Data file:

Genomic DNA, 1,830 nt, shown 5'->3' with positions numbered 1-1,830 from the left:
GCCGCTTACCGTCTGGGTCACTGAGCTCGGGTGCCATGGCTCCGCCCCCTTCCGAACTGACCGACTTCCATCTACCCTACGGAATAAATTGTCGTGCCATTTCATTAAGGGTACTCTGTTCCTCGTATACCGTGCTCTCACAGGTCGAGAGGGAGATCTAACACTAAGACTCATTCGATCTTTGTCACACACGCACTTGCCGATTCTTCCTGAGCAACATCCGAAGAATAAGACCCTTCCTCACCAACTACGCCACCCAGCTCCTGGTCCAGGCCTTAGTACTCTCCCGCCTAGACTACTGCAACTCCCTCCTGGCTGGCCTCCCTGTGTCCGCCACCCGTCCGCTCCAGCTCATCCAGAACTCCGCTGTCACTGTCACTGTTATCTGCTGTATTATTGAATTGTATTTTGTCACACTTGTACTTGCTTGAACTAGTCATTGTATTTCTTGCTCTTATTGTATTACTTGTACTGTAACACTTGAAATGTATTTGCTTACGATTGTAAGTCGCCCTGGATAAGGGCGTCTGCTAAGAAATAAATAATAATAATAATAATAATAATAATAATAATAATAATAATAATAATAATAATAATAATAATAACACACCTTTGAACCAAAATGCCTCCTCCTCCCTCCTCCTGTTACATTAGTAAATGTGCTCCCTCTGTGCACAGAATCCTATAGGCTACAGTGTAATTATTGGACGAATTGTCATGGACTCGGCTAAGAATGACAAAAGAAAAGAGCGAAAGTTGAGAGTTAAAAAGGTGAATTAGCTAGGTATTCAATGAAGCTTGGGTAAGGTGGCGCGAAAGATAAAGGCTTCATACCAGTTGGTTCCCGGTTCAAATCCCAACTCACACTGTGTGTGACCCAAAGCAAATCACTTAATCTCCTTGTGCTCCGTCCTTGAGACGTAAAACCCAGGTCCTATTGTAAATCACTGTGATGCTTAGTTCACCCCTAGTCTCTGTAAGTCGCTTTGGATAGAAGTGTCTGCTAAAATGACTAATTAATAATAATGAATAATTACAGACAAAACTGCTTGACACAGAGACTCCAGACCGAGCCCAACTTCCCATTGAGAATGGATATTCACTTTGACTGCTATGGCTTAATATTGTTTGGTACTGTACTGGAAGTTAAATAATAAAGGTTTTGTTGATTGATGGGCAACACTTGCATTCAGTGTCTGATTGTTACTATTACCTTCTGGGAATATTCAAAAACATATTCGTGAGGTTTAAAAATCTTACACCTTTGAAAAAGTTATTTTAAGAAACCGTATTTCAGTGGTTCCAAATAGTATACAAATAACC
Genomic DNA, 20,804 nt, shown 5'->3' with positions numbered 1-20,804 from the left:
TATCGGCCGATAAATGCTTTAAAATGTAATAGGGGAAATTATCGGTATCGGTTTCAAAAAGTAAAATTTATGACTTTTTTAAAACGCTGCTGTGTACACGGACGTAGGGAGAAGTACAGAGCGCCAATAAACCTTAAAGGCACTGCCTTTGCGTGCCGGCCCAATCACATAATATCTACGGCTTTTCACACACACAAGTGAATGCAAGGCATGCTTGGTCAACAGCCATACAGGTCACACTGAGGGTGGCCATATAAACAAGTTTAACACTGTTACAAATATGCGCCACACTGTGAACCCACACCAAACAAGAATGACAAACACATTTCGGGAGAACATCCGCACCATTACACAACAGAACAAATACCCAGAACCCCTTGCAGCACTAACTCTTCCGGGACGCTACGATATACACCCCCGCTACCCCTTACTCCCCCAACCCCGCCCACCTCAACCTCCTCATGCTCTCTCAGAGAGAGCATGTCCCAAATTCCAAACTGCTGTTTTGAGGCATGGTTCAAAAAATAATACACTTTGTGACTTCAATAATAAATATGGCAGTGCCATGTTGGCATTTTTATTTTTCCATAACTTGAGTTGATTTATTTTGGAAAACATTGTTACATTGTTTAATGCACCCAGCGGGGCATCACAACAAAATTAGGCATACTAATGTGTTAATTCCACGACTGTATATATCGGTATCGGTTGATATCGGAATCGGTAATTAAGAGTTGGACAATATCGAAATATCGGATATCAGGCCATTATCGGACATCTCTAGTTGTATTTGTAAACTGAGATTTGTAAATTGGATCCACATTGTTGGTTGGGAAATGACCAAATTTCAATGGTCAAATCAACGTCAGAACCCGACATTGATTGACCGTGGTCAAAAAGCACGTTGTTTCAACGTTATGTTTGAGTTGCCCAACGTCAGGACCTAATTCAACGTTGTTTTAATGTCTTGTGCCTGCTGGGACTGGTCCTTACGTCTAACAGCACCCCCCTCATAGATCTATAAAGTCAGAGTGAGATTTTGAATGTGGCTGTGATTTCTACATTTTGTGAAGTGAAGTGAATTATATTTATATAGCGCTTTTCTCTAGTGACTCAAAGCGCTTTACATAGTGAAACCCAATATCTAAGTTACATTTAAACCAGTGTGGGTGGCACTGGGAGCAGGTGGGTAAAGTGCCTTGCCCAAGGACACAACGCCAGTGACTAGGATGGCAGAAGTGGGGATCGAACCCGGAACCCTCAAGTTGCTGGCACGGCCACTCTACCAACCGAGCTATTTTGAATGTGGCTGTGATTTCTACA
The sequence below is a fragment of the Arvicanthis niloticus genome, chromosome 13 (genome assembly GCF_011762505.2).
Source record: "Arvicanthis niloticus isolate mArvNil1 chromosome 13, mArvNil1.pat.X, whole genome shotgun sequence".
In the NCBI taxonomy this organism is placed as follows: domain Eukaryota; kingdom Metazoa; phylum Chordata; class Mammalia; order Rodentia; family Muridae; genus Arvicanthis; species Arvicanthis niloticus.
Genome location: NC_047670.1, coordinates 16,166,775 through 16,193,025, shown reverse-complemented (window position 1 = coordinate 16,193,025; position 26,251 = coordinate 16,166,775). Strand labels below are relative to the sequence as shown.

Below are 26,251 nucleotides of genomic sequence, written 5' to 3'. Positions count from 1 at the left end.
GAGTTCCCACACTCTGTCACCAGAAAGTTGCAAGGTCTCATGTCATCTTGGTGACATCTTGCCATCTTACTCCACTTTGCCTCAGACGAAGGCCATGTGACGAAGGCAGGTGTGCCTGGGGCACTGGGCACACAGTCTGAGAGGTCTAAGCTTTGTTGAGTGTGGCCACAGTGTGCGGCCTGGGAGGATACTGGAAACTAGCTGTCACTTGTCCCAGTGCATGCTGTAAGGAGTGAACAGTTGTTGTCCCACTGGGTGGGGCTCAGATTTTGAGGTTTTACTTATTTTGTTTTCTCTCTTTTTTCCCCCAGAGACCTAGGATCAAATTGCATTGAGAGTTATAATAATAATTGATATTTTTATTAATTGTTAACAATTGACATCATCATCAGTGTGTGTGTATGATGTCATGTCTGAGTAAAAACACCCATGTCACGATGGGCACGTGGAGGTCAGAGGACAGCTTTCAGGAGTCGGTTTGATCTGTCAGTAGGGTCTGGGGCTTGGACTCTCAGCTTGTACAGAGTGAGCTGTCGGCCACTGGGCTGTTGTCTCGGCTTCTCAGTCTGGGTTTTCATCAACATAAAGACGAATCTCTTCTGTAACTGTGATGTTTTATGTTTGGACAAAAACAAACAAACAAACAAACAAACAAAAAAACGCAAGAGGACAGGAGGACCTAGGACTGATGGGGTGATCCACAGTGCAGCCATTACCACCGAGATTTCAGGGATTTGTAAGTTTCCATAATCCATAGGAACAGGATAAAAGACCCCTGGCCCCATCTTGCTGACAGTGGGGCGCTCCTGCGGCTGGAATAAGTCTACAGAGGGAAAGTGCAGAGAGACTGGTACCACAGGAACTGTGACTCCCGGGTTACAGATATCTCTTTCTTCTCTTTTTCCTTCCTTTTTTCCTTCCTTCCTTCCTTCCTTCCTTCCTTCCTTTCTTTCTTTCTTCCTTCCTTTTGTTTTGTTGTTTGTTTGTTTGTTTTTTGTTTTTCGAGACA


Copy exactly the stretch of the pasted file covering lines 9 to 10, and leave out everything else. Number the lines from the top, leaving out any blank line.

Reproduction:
Below are 26,251 nucleotides of genomic sequence, written 5' to 3'. Positions count from 1 at the left end.
GAGTTCCCACACTCTGTCACCAGAAAGTTGCAAGGTCTCATGTCATCTTGGTGACATCTTGCCATCTTACTCCACTTTGCCTCAGACGAAGGCCATGTGACGAAGGCAGGTGTGCCTGGGGCACTGGGCACACAGTCTGAGAGGTCTAAGCTTTGTTGAGTGTGGCCACAGTGTGCGGCCTGGGAGGATACTGGAAACTAGCTGTCACTTGTCCCAGTGCATGCTGTAAGGAGTGAACAGTTGTTGTCCCACTGGGTGGGGCTCAGATTTTGAGGTTTTACTTATTTTGTTTTCTCTCTTTTTTCCCCCAGAGACCTAGGATCAAATTGCATTGAGAGTTATAATAATAATTGATATTTTTATTAATTGTTAACAATTGACATCATCATCAGTGTGTGTGTATGATGTCATGTCTGAGTAAAAACACCCATGTCACGATGGGCACGTGGAGGTCAGAGGACAGCTTTCAGGAGTCGGTTTGATCTGTCAGTAGGGTCTGGGGCTTGGACTCTCAGCTTGTACAGAGTGAGCTGTCGGCCACTGGGCTGTTGTCTCGGCTTCTCAGTCTGGGTTTTCATCAACATAAAGACGAATCTCTTCTGTAACTGTGATGTTTTATGTTTGGACAAAAACAAACAAACAAACAAACAAACAAAAAAACGCAAGAGGACAGGAGGACCTAGGACTGATGGGGTGATCCACAGTGCAGCCATTACCACCGAGATTTCAGGGATTTGTAAGTTTCCATAATCCATAGGAACAGGATAAAAGACCCCTGGCCCCATCTTGCTGACAGTGGGGCGCTCCTGCGGCTGGAATAAGTCTACAGAGGGAAAGTGCAGAGAGACTGGTACCACAGGAACTGTGACTCCCGGGTTACAGATATCTCTTTCTTCTCTTTTTCCTTCCTTTTTTCCTTCCTTCCTTCCTTCCTTCCTTCCTTCCTTTCTTTCTTTCTTCCTTCCTTTTGTTTTGTTGTTTGTTTGTTTGTTTTTTGTTTTTCGAGACA